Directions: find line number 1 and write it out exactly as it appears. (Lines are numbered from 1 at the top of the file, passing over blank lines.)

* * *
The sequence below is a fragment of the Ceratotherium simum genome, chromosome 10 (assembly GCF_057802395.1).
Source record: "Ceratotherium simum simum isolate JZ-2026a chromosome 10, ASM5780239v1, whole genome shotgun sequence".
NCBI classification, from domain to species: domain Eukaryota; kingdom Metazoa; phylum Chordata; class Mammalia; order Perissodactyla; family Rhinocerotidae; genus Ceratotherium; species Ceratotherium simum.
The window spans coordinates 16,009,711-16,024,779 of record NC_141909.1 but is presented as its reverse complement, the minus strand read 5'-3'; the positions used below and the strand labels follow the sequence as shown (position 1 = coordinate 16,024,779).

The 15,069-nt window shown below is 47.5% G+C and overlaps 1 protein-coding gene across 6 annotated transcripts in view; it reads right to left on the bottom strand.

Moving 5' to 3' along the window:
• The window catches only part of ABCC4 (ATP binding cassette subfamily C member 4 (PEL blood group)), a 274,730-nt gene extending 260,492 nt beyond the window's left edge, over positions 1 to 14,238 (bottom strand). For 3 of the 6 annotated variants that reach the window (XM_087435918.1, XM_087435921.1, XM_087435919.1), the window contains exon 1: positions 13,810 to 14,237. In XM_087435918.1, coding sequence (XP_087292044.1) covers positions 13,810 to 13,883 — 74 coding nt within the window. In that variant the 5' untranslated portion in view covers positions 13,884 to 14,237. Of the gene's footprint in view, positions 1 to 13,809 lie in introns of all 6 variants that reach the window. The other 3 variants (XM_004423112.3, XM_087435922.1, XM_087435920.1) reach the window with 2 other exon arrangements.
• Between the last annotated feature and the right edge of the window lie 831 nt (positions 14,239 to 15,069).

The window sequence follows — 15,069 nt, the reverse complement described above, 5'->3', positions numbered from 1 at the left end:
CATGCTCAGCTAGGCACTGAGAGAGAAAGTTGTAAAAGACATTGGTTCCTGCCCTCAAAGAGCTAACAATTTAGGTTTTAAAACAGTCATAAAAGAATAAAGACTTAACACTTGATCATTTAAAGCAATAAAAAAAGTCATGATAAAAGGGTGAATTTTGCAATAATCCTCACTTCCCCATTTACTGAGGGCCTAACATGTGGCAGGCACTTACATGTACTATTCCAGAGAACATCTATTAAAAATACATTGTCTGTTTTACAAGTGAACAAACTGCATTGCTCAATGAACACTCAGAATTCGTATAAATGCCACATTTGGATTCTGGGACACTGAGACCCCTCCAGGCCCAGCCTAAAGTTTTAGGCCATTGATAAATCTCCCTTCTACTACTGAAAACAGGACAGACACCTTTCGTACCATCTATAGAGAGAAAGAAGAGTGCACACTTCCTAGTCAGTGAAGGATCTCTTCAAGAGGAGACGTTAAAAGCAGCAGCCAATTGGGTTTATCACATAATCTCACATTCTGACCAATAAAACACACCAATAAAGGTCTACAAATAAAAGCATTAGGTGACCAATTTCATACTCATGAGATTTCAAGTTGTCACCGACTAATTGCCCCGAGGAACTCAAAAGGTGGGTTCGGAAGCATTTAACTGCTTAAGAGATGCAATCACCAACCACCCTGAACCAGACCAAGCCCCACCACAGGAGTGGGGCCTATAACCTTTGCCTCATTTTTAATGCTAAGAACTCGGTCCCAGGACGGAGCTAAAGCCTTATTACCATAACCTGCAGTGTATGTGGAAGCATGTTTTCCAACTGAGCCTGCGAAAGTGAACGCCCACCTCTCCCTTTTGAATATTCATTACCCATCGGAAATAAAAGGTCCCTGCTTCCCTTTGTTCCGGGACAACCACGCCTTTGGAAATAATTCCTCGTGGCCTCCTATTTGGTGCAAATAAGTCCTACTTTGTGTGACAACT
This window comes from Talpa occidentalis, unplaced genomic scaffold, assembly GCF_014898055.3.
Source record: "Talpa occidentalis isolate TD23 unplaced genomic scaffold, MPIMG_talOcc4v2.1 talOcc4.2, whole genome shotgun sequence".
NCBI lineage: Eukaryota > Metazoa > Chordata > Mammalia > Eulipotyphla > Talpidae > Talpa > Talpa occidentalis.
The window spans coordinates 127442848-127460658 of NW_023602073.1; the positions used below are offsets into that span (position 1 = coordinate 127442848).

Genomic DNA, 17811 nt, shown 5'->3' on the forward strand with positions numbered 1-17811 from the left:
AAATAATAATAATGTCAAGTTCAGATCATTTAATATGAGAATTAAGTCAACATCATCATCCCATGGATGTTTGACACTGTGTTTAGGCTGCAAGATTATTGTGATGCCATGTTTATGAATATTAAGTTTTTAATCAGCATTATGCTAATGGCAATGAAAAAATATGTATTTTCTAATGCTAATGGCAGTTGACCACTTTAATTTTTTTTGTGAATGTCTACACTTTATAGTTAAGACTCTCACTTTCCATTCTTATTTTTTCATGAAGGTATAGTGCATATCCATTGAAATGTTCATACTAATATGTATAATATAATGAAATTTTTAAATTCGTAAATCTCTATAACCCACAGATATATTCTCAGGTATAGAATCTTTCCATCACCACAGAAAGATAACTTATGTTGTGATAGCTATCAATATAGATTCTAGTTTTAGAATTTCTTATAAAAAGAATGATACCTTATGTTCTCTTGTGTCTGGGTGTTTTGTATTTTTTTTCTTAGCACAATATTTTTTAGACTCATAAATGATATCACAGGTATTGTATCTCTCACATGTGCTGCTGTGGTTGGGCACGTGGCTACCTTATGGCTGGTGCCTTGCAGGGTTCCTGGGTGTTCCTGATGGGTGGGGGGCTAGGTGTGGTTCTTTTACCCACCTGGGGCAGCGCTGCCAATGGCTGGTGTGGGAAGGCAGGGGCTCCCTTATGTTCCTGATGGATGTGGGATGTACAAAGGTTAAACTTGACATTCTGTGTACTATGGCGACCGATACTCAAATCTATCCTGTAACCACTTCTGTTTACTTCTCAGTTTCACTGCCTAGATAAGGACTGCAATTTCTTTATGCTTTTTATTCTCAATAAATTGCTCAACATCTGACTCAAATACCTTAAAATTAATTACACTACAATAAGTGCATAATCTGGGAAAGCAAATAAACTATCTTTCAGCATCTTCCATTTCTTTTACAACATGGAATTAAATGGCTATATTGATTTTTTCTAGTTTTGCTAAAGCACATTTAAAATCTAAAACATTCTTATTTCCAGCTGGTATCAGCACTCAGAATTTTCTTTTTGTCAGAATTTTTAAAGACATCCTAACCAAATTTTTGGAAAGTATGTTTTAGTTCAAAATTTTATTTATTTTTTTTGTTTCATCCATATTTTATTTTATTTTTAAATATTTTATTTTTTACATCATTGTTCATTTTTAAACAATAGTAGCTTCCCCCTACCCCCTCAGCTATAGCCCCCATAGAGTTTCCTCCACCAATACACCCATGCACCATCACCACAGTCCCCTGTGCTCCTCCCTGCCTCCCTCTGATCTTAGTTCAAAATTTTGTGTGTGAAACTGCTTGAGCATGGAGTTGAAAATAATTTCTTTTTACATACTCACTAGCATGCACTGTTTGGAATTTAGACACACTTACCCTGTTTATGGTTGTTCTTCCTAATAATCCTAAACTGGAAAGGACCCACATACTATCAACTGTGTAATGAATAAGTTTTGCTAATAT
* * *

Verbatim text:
The sequence below is a fragment of the Ceratotherium simum genome, chromosome 10 (assembly GCF_057802395.1).